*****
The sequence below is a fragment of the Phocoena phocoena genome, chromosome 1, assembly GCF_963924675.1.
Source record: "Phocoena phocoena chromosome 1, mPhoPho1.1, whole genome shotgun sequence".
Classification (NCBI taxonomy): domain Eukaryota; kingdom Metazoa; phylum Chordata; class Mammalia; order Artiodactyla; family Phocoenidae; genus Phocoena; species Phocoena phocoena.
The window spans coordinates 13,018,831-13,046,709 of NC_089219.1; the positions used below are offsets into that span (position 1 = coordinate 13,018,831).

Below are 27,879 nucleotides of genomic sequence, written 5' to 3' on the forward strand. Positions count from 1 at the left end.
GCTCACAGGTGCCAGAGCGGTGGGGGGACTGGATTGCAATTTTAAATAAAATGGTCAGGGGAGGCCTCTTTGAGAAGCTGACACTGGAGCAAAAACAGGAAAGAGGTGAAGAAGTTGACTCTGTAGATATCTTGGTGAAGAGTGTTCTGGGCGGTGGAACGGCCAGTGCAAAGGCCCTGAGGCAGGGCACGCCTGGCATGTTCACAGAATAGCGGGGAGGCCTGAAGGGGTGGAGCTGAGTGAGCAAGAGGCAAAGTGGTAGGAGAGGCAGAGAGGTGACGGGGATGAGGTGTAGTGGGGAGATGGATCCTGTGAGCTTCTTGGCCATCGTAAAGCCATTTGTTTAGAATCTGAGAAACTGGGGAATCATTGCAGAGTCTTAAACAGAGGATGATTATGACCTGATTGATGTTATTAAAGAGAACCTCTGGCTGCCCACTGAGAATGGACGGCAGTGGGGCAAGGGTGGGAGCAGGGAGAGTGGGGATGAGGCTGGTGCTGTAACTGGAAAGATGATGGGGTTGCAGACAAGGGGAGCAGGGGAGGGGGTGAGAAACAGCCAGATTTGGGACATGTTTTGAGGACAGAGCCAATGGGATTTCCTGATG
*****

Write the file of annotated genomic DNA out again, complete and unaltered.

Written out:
The sequence below is a fragment of the Phocoena phocoena genome, chromosome 1, assembly GCF_963924675.1.
Source record: "Phocoena phocoena chromosome 1, mPhoPho1.1, whole genome shotgun sequence".
Classification (NCBI taxonomy): domain Eukaryota; kingdom Metazoa; phylum Chordata; class Mammalia; order Artiodactyla; family Phocoenidae; genus Phocoena; species Phocoena phocoena.
The window spans coordinates 13,018,831-13,046,709 of NC_089219.1; the positions used below are offsets into that span (position 1 = coordinate 13,018,831).

Below are 27,879 nucleotides of genomic sequence, written 5' to 3' on the forward strand. Positions count from 1 at the left end.
GCTCACAGGTGCCAGAGCGGTGGGGGGACTGGATTGCAATTTTAAATAAAATGGTCAGGGGAGGCCTCTTTGAGAAGCTGACACTGGAGCAAAAACAGGAAAGAGGTGAAGAAGTTGACTCTGTAGATATCTTGGTGAAGAGTGTTCTGGGCGGTGGAACGGCCAGTGCAAAGGCCCTGAGGCAGGGCACGCCTGGCATGTTCACAGAATAGCGGGGAGGCCTGAAGGGGTGGAGCTGAGTGAGCAAGAGGCAAAGTGGTAGGAGAGGCAGAGAGGTGACGGGGATGAGGTGTAGTGGGGAGATGGATCCTGTGAGCTTCTTGGCCATCGTAAAGCCATTTGTTTAGAATCTGAGAAACTGGGGAATCATTGCAGAGTCTTAAACAGAGGATGATTATGACCTGATTGATGTTATTAAAGAGAACCTCTGGCTGCCCACTGAGAATGGACGGCAGTGGGGCAAGGGTGGGAGCAGGGAGAGTGGGGATGAGGCTGGTGCTGTAACTGGAAAGATGATGGGGTTGCAGACAAGGGGAGCAGGGGAGGGGGTGAGAAACAGCCAGATTTGGGACATGTTTTGAGGACAGAGCCAATGGGATTTCCTGATG